• Thickened, regurgitant, or stenotic mitral or aortic valves in presence of left ventricular hypertrophy
  • Tricuspid regurgitation
Pulmonary

General features

  • Reduced endurance/exercise intolerance
  • Sleep apnoea

Features revealed by speciality-specific assessment

  • Obstructed upper and lower airways (bronchial narrowing, narrowing of supraglottic and infraglottic airway)
  • Progressive reduction in lung volume
  • Respiratory infections
  • Sleep disorders (obstructive sleep apnoea/hypopnoea syndrome and upper airway resistance syndrome)
Gastrointestinal

General features

  • Abdominal pain
  • Constipation
  • Hepatosplenomegaly
  • Hernias
  • Loose stools

Features revealed by speciality-specific assessment

  • Hepatosplenomegaly
Dental

General features

  • Abnormal buccal surfaces
  • Dentinogenesis imperfecta
  • Hypodontia
  • Pointed cusps
  • Spade-shaped incisors
  • Thin enamel

Features revealed by speciality-specific assessment

  • Abnormal buccal surfaces
  • Thin enamel

aSkeletal involvement and short stature may be less overt in some patients.

Cardiology can play a key role in identifying individuals with MPS, and appropriate patients should be referred to a geneticist or metabolic centre for definitive diagnosis and, when available, initiation of treatment.14

A more common cardiac disorder or MPS?

MPS disorders can mimic, and thus be confused with, cardiac conditions.32 Because MPS treatment can have a life-changing impact, early and accurate diagnosis is critical. If there is any suspicion of MPS, consider referring to a geneticist or local metabolic centre3,9,32

Differential-diagnoses-to-rule-out-MPS-54_AMc

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Early investigation leads to early intervention.
Avoid delay.

It's a new era in management. Stay informed about the latest updates and information about MPS.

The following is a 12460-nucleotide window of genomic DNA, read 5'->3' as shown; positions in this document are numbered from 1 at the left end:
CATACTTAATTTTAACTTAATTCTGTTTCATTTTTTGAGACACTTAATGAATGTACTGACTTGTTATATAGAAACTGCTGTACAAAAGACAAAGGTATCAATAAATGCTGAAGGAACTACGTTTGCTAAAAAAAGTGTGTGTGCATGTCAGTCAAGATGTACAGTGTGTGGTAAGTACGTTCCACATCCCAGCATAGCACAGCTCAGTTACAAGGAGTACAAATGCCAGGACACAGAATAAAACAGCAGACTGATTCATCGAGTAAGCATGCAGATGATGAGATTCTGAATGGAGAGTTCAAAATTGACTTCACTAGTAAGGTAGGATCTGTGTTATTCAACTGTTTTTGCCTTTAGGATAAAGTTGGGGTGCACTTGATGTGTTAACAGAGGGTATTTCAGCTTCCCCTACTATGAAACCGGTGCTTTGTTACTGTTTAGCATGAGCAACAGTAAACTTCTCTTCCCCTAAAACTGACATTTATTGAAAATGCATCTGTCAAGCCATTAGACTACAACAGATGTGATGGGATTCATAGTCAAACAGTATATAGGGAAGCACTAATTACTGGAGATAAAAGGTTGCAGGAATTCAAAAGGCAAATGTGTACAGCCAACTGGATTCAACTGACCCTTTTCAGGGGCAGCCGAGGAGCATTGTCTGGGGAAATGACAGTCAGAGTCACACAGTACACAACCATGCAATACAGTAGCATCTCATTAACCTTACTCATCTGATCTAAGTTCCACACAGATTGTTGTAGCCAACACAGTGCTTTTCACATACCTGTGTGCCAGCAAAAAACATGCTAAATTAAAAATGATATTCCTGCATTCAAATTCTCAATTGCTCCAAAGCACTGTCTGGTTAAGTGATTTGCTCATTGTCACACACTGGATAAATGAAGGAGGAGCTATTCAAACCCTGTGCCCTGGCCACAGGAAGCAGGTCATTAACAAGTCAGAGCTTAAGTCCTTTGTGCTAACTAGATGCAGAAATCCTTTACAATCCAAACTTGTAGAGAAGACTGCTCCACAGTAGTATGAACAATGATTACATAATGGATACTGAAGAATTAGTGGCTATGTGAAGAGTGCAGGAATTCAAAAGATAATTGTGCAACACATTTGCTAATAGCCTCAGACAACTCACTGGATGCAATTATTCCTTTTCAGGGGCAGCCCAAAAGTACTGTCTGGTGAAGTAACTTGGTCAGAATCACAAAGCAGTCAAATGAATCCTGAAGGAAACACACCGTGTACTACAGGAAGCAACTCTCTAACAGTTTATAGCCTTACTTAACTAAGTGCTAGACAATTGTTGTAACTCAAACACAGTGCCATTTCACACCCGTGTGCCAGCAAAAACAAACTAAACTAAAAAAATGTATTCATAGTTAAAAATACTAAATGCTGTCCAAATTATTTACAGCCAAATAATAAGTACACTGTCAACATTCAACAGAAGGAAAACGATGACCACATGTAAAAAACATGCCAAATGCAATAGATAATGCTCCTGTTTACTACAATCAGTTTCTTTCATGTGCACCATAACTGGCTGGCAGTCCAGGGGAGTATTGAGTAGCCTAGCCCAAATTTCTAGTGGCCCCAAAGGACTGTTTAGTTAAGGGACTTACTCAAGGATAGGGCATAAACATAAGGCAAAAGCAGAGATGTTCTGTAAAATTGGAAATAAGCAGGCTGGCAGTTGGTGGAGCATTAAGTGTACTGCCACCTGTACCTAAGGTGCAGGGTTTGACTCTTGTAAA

References:  1. Braunlin EA et al. Cardiac disease in patients with mucopolysaccharidosis: presentation, diagnosis and management. J Inherit Metab Dis 2011;34(6):1183–1197.   2. Fesslová V et al. The natural course and the impact of therapies of cardiac involvement in the mucopolysaccharidoses. Cardiol Young 2009;19(2):170–178.   3. Lehman TJA et al. Diagnosis of the mucopolysaccharidoses. Rheumatology 2011;50(suppl 5):v41–v48.  4. Muenzer J. The mucopolysaccharidoses: a heterogeneous group of disorders with variable pediatric presentations. J Pediatr 2004;144(suppl 5):S27-S34.  5. Lampe C. Attenuated mucopolysaccharidosis: are you missing this debilitating condition? Rheumatology (Oxford) 2012;51(3):401–402.   6. Hendriksz CJ et al. International guidelines for the management and treatment of Morquio A syndrome. Am J Med Genet Part A 2014;9999A:1–15.   7. Northover H et al. Mucopolysaccharidosis type IVA (Morquio syndrome): a clinical review. J Inherit Metab Dis 1996;19(3):357–365.  8. Tomatsu S et al. Mucopolysaccharidosis type IVA (Morquio A disease): clinical review and current treatment: a special review. Curr Pharm Biotechnol 2011;12(6):931–945.   9. Hendriksz C. Improved diagnostic procedures in attenuated mucopolysaccharidosis. Br J Hosp Med 2011;72(2):91–95.  10. Clarke LA. Pathogenesis of skeletal and connective tissue involvement in the mucopolysaccharidoses: glycosaminoglycan storage is merely the instigator. Rheumatology (Oxford) 2011;50(suppl 5):v13–18.   11. Morishita K, Petty RE. Musculoskeletal manifestations of mucopolysaccharidoses. Rheumatology 2011;50(suppl 5):v19–v25.   12. Muenzer J, Beck M, Eng CM, et al.Genet Med. 2011;13(2):95–101. doi:10.1097/GIM.0b013e3181fea459.  13. Spinello CM, Novello LM et al. Anesthetic management in mucopolysaccharidoses. ISRN Anesthesiol 2013;2013:1–10.   14. Wood TC et al. Diagnosing mucopolysaccharidosis IVA. J Inherit Metab Dis 2013;36(2):293–307.   15. Data on file. Biomarin Pharmaceutical, Inc.  16. Mohan UR et al. Cardiovascular changes in children with mucopolysaccharide disorders. Acta Paediatr 2002;91(7):799–804.  17. Lachman R et al. Radiologic and neuroradiologic findings in the mucopolysaccharidoses. J Pediatr Rehabil Med 2010;3(2):109–118.   18. Lachman RS et al. Mucopolysaccharidosis IVA (Morquio A syndrome) and VI (Maroteaux-Lamy syndrome): under-recognized and challenging to diagnose. Skeletal Radiol 2014;43(3):359–369.   19. Thümler A et al. Clinical characteristics of adults with slowly progressing mucopolysaccharidosis VI: a case series. J Inherit Metab Dis 2012;35(6):1071–1079.   20. Montaño AM et al. International Morquio A Registry: clinical manifestation and natural course of Morquio A disease. J Inherit Metab Dis 2007;30(2):165–174.   21. Kinirons MJ, Nelson J. Dental findings in mucopolysaccharidosis type IV A (Morquio’s disease type A). Oral Surg Oral Med Oral Pathol 1990;70(2):176–179.  22. Cimaz R et al. Joint contractures in the absence of inflammation may indicate mucopolysaccharidosis [hypothesis]. Pediatr Rheumatol Online J 2009;7:18.   23. Fahnehjelm KT et al. Clinical guidelines for diagnosing and managing ocular manifestations in children with mucopolysaccharidosis. Acta Ophthalmol 2012;90(7):595–602.   24. Zafeiriou DI, Batzios SP. Brain and spinal MR imaging findings in mucopolysaccharidoses: a review. AJNR Am J Neuroradiol. 2013;34(1):5–13.   25. Braunlin E et al. Unexpected coronary artery findings in mucopolysaccharidosis. Report of four cases and literature review. Cardiovasc Pathol 2014;23(3):145–151.   26. Mesolella M et al. Management of otolaryngological manifestations in mucopolysaccharidoses: our experience. Acta Otorhinolaryngol Ital 2013;33(4):267–272.  27. Berger KI et al. Respiratory and sleep disorders in mucopolysaccharidosis. J Inherit Metab Dis 2013;36(2):201–210.   28. Martins AM et al. Guidelines for the management of mucopolysaccharidosis type I. J Pediatr 2009;155(4)(suppl 2):S32–S46.   29. Clarke LA et al. Biomarkers for the mucopolysaccharidoses: discovery and clinical utility. Mol Genet Metab 2012;106(4):396–402.   30. Kakkis ED et al. The mucopolysaccharidoses. In: Berg BO, ed. Principles of child neurology. New York, NY: McGraw-Hill; 1996:1141–1166.. 31. Maganti K et al. Valvular heart disease: diagnosis and management. Mayo Clin Proc 2010;85(5):483–500.   32. Muenzer J. Early initiation of enzyme replacement therapy for the mucopolysaccharidoses. Mol Genet Metab 2014;111(2):63–72.   33. Drummond JC et al. Paraplegia after epidural-general anesthesia in a Morquio patient with moderate thoracic spinal stenosis. Can J Anesth 2015;62(1):45–49.   34. Sharkia R et al. Sanfilippo type A: new clinical manifestations and neuro-imaging findings in patients from the same family in Israel: a case report. J Med Case Rep 2014;8:78.